Revelation 3:8 I know thy works: behold, I have set before thee an open door, and no man can shut it: for thou hast a little strength, and hast kept my word, and hast not denied my name.
8 The Lord continued as in all the letters, “I know thy works” (see 2:2, 9, 13). The works at Philadelphia were good works.
The angel and the church had kept His word. The Lord will always reward those who keep His word with a special opened door.
The church was not strong in itself. In fact, the Lord said it has only a little strength. This could mean the church was not a “wealthy” church or a “popular” church or large in numbers. However, the Lord said the church, “… hast kept my word and not denied my name.” Because of the faithfulness of the church to the word and to the name, the Lord would vindicate them over the synagogue of Satan.
Revelation 3:9 Behold, I will make them of the synagogue of Satan, which say they are Jews, and are not, but do lie; behold, I will make them to come and worship before thy feet, and to know that I have loved thee.
9 When the Lord said synagogue, He meant the “Jewish” synagogue or synagogue where Judaism was the religion. Jewish worship denied that Jesus is the Christ, the Son of God. Therefore, it is anti-Christ and is a synagogue of Satan (1Jo 2:18; 2:22; 4:3; 2Jo 1:7).
1Jo 2:22 Who is a liar but he that denieth that Jesus is the Christ? He is antichrist, that denieth the Father and the Son.
1Jo 4:3 And every spirit that confesseth not that Jesus Christ is come in the flesh is not of God: and this is that spirit of antichrist, whereof ye have heard that it should come; and even now already is it in the world.
2Jo 1:7 For many deceivers are entered into the world, who confess not that Jesus Christ is come in the flesh. This is a deceiver and an antichrist.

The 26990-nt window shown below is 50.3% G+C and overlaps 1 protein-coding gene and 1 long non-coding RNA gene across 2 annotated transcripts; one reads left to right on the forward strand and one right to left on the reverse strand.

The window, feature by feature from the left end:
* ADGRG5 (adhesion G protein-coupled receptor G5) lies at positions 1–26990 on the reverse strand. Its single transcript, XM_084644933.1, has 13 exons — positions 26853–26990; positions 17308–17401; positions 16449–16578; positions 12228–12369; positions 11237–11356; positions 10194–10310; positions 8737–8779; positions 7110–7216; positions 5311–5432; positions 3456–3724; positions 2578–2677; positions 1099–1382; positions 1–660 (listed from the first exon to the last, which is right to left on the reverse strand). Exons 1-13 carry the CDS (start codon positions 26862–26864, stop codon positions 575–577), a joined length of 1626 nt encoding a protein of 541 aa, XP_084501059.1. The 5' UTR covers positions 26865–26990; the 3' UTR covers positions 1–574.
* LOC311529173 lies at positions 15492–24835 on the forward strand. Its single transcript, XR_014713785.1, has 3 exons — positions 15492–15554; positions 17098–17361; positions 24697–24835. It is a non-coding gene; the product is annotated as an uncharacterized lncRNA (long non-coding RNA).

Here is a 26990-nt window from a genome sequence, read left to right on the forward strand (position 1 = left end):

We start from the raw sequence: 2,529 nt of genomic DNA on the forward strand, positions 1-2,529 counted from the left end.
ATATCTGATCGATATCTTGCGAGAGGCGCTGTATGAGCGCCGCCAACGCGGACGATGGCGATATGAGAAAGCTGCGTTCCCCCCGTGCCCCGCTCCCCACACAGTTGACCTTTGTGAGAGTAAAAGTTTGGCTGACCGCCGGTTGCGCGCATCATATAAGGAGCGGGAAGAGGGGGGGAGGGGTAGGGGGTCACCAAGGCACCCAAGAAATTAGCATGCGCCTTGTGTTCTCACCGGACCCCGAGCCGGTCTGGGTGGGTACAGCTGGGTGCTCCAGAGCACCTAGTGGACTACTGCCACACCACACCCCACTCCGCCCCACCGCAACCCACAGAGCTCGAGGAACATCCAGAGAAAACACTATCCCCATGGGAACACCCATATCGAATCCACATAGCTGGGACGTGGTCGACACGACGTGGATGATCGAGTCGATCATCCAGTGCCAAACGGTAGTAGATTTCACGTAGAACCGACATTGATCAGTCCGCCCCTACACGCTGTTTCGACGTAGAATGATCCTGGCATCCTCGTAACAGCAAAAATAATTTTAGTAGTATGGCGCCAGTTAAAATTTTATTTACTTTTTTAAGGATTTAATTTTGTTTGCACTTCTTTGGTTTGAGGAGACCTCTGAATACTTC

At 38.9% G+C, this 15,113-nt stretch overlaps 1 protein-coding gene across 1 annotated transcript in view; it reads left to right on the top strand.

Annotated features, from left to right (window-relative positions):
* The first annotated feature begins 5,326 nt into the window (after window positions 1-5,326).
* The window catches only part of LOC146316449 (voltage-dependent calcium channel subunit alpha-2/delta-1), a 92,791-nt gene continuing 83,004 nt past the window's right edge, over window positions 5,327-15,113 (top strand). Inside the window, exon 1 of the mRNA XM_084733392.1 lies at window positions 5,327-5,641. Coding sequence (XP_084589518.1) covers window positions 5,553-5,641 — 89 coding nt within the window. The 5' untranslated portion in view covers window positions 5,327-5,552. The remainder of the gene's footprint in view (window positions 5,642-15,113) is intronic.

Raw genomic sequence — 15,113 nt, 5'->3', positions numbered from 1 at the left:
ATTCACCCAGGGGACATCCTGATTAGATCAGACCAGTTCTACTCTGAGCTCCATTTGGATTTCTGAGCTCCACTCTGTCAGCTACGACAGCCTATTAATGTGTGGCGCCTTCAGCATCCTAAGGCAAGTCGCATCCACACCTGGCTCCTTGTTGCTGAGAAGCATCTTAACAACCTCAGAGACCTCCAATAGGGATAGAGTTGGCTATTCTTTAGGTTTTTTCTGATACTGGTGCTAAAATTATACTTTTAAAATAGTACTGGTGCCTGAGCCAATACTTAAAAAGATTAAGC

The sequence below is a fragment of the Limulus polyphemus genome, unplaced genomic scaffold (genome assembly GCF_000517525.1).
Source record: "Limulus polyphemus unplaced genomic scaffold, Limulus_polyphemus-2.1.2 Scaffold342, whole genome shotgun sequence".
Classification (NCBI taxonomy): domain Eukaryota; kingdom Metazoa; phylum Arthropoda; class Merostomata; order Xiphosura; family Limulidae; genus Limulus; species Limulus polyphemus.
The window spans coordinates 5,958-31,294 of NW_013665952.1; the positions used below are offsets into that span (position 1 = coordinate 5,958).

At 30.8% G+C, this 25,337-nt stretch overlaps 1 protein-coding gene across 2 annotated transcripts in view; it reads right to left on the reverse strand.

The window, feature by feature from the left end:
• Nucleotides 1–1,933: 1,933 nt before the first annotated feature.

The biblical definition of anti-Christ is that which denies that Jesus is the Christ, the Son of God. Synagogues that taught that doctrine were / are unquestionably synagogues of Satan. There were, of course, many. The Son of man has already referred to this in 2:9.
There is no doubt that this synagogue of Satan is a reference to the Judaism religion. Referring to the Jews, the Son of man goes on to say those Jews say they are Jews, and are not, but do lie. A Jew of truth would recognize the Messiah as taught. They say they are Jews, and are not, but do lie. They lived in denial. How can they say they are Jews who are awaiting the Messiah, the seed of Abraham, and Son of David, yet not follow Jesus who is that One? They do lie. It would be like a Christian saying he wanted to be a Christian, but not believe in Jesus. He lied.
The Jews of the days of Jesus knew that it was time for the Messiah’s arrival. They knew the exact year of His anointing (see 70 weeks of Daniel). There was no excuse for those Jews. The nation had eyes to see, but could not see. Those Jews had ears to hear, but could not hear. They rejected the Messiah. They say they were Jews, and are not, but do lie.
If there are Jews who are not, but do lie, then there are Jews who are, and lie not. Those truthful Jews would be Jews who believe. There would be Jews from the area of Philadelphia, but also about this time there would be some Jews fleeing Jerusalem and coming into that area of the world. Between the Roman attack of Cestius and Titus upon Jerusalem, there was a massive exodus from the Jerusalem area.
The door that the Son of man opened for this church would be one that will make them to come and worship before thy feet, and to know that I have loved thee.
Revelation 3:10 Because thou hast kept the word of my patience, I also will keep thee from the hour of temptation, which shall come upon all the world, to try them that dwell upon the earth.